Hello internet. How are you, good? Glad to hear it. As always it has been some time since I’ve updated my blog; however, this time I come bearing gifts. This post serves as the final step in contributing a pull request to dscape/nano that implements CouchDB’s HTTP COPY method. As I have made it a personal goal to contribute to open source projects this year, this is a step in the right direction.
what i did:
The enhancement to nano that I wrote does nothing more, and nothing less than add the non-standard HTTP COPY method to nano’s API. That’s kind of a lie, I also added tests for the method, and removed some trailing whitespaces from nano.js (because I have OCD like that). The code change totaled 14 lines seen below:
what it’s good for:
Ok, great so I added this thing, what does it do, how does it do it, and what is it good for? What it does is allows you to create a copy of a CouchDB document either as a brand new document, or as an overwrite of an existing document. This is achieved by providing the
copy method a source document id and a target document id, and an optional options object (alliteration much?). If the target doesn’t exist, it is created and the document is copied. If it does exist, a HEAD request is made to get the latest _rev for that document, and it is used to copy over the latest version of that document. The
copy method I wrote encapsulates this logic for you, and also lets you pass an optional overwrite parameter before the callback to change the default overwrite preference from false to true. If you set it to true you won’t get a 409 document conflict error from couch if you try to update an already existing document. Be careful though, if you start overwriting documents you didn’t intend you, you may find yourself digging through old document rev’s.
So… what is it good for? The reason I needed this functionality in the first place is because in my work with CouchDB I generate a lot of large view indexes to support a web application. If I change anything in my views it takes hours to regenerate them. To avoid kicking off the View Group Indexer on the live site, I kick them off in a separate design document. Once all the views have been activated, I use HTTP COPY to cut them over to the live version of my application. Is this the best way to do it? I’m not sure, but it works. If anyone has a better suggestion I’m open to hear it.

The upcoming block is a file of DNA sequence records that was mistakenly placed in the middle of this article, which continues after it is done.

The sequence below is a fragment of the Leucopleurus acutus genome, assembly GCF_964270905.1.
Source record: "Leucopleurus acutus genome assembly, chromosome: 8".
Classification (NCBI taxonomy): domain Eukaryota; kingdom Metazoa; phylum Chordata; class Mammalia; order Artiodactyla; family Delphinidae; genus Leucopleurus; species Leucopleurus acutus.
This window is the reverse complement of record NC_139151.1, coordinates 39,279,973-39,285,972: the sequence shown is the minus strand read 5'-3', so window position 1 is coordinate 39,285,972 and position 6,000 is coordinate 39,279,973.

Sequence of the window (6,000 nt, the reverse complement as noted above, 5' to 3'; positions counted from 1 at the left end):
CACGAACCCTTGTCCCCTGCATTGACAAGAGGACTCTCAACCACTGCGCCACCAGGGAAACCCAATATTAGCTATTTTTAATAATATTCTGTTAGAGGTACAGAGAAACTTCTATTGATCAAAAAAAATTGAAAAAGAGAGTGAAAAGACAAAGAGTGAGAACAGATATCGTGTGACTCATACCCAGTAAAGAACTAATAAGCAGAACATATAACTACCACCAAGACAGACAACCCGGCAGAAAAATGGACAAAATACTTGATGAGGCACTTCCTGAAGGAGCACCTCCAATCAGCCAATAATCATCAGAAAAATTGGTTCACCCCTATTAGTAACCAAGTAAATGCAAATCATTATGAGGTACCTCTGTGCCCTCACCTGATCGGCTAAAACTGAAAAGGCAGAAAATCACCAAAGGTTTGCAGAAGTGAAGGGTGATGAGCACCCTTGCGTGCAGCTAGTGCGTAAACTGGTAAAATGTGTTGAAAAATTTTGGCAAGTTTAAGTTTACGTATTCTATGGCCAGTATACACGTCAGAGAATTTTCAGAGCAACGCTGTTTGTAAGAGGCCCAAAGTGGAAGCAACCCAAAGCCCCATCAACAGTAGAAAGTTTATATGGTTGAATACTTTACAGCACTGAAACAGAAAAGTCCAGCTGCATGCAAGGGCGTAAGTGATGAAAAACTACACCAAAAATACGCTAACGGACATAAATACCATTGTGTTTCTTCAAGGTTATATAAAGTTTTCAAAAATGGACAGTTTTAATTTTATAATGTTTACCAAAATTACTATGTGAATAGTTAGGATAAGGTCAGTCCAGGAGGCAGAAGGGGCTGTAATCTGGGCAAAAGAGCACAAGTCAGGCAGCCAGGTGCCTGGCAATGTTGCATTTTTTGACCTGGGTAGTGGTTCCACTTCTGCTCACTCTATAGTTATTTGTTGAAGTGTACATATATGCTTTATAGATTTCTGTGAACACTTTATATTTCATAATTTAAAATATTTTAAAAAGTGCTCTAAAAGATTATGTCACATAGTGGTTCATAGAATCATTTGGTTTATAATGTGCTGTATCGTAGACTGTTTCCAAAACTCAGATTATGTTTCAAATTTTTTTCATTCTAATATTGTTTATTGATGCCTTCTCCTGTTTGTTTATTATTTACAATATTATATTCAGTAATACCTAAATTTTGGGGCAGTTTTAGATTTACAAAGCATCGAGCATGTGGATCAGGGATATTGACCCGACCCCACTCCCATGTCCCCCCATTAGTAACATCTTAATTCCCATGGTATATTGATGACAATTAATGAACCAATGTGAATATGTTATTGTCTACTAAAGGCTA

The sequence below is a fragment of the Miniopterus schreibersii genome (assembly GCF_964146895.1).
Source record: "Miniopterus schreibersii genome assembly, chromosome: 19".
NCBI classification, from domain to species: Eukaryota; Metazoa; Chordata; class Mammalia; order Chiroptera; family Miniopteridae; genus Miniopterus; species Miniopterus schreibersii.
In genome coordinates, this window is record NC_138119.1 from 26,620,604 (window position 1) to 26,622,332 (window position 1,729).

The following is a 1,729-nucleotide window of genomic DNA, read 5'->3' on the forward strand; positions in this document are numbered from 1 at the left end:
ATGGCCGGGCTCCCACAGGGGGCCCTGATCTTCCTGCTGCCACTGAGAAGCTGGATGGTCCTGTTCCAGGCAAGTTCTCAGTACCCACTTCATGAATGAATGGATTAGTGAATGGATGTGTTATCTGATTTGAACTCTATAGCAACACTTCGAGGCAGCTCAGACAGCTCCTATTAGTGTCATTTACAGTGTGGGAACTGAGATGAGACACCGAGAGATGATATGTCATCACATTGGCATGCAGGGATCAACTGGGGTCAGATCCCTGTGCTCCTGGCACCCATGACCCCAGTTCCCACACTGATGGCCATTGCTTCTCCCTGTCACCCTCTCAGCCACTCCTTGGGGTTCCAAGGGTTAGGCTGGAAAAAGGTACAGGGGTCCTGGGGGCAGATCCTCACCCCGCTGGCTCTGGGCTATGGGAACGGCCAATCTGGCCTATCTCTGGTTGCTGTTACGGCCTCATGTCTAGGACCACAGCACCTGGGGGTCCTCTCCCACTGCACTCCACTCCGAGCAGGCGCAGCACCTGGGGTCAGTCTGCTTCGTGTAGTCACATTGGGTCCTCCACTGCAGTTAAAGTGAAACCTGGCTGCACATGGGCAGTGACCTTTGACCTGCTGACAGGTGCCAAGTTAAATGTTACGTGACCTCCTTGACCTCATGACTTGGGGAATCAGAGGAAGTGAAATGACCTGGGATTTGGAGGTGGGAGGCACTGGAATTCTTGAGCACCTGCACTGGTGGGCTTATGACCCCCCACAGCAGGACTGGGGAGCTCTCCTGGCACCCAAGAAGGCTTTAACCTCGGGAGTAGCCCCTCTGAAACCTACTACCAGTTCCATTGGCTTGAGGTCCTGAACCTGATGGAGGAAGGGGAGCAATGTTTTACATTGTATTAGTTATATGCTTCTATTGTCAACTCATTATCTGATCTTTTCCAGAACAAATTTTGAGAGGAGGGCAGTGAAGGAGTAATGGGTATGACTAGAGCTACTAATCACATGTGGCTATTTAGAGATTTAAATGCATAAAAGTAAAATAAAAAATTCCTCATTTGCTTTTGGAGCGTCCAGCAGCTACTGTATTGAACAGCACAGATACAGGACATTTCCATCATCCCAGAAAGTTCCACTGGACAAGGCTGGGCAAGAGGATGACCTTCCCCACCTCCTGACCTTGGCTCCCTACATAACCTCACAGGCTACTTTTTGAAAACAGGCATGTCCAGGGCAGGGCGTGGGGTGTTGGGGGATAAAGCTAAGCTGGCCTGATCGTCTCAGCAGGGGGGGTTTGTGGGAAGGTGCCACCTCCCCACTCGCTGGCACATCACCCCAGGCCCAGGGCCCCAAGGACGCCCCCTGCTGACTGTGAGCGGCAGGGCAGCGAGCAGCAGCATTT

why i did it:
Beyond the business need for adding this method, I really did this to make a small contribution to an open source project that I use and enjoy using on a daily basis. I think nano is a great tool, and was happy to add to it. While I could have just used
relax (which is currently holding me over) to accomplish this functionality and keep the sloc count lower, Nuno encouraged me to code up the PR, document my changes, and write this post. Since I’m always trying to learn more, improve my coding skills, and expose myself to new projects, I took the bait and did it up. It took me a while to finish due to my n00b-ness, some external factors, and vacation, however next time I’ll be able to use what I’ve learned in order to get things done faster.
what i learned:
This brings me to my final section, what I learned! Beyond learning my way around nano’s source, I learned about npm’s ‘script’ abilities, and how they can be used to run tests. I like this approach because I don’t need to have a testing framework in my path to run the tests. I also learned about flatiron/nock which is super cool, didn’t even know things like that existed. I’m going to have to integrate it into my workflow as I bolster my testing efforts.
p.s. I think I need a new font for this blog.